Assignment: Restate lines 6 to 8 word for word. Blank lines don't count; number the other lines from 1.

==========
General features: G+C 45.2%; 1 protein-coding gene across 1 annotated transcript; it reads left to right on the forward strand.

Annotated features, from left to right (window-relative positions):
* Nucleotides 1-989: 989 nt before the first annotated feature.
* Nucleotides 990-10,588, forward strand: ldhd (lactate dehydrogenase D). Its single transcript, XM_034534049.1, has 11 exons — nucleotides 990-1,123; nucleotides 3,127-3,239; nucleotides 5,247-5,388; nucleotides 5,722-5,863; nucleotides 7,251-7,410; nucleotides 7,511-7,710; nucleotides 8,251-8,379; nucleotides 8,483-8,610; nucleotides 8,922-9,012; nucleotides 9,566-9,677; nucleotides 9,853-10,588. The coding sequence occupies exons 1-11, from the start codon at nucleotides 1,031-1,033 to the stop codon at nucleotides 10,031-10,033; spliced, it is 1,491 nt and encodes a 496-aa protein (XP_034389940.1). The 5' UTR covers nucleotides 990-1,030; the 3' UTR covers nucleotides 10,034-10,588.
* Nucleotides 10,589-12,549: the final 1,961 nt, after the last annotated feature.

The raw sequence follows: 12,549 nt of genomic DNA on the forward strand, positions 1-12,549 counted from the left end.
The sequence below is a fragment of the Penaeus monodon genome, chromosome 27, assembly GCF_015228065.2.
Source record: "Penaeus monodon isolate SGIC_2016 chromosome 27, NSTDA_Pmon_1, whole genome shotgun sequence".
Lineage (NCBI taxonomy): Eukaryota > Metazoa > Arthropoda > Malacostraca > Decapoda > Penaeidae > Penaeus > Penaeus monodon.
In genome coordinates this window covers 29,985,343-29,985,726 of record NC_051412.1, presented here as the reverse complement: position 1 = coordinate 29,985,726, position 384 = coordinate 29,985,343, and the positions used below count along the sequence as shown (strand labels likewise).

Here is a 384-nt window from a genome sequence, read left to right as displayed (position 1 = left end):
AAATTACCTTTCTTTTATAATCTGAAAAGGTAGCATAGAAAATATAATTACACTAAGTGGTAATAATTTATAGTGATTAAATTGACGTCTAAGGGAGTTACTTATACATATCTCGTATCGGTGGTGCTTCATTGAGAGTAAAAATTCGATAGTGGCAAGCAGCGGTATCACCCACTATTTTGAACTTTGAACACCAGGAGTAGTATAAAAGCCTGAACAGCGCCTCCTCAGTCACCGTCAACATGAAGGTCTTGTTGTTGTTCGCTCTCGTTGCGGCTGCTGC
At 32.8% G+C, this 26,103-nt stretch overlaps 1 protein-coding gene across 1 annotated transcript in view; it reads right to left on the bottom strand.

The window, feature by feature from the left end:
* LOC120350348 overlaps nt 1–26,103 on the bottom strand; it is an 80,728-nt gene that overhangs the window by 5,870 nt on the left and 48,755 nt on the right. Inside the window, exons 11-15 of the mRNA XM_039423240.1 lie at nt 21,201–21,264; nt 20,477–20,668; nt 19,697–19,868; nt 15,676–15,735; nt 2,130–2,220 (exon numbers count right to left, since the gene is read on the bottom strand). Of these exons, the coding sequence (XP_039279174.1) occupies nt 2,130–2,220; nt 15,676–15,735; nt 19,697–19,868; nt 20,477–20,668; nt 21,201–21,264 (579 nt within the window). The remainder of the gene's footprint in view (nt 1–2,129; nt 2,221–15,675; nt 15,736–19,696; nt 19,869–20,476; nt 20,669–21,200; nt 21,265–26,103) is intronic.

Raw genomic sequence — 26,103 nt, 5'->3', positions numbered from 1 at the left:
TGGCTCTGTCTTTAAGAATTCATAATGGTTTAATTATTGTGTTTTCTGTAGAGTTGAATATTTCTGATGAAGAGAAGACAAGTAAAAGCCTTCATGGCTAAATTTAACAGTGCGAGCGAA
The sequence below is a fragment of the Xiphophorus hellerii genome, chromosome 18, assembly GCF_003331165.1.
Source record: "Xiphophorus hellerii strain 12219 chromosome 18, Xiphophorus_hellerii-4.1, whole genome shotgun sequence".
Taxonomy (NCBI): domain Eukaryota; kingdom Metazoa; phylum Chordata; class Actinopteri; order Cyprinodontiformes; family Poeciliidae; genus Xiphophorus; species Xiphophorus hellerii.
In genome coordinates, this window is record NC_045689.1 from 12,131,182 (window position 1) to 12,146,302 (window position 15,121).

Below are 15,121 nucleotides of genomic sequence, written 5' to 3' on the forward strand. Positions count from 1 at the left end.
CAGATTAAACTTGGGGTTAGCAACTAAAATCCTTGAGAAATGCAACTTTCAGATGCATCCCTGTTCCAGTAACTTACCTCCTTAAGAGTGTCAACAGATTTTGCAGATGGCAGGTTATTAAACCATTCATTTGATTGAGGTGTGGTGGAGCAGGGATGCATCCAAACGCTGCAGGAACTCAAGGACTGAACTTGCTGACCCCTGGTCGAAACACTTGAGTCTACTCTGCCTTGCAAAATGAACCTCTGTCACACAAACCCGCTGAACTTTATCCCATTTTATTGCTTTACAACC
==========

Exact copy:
The raw sequence follows: 12,549 nt of genomic DNA on the forward strand, positions 1-12,549 counted from the left end.
The sequence below is a fragment of the Penaeus monodon genome, chromosome 27, assembly GCF_015228065.2.
Source record: "Penaeus monodon isolate SGIC_2016 chromosome 27, NSTDA_Pmon_1, whole genome shotgun sequence".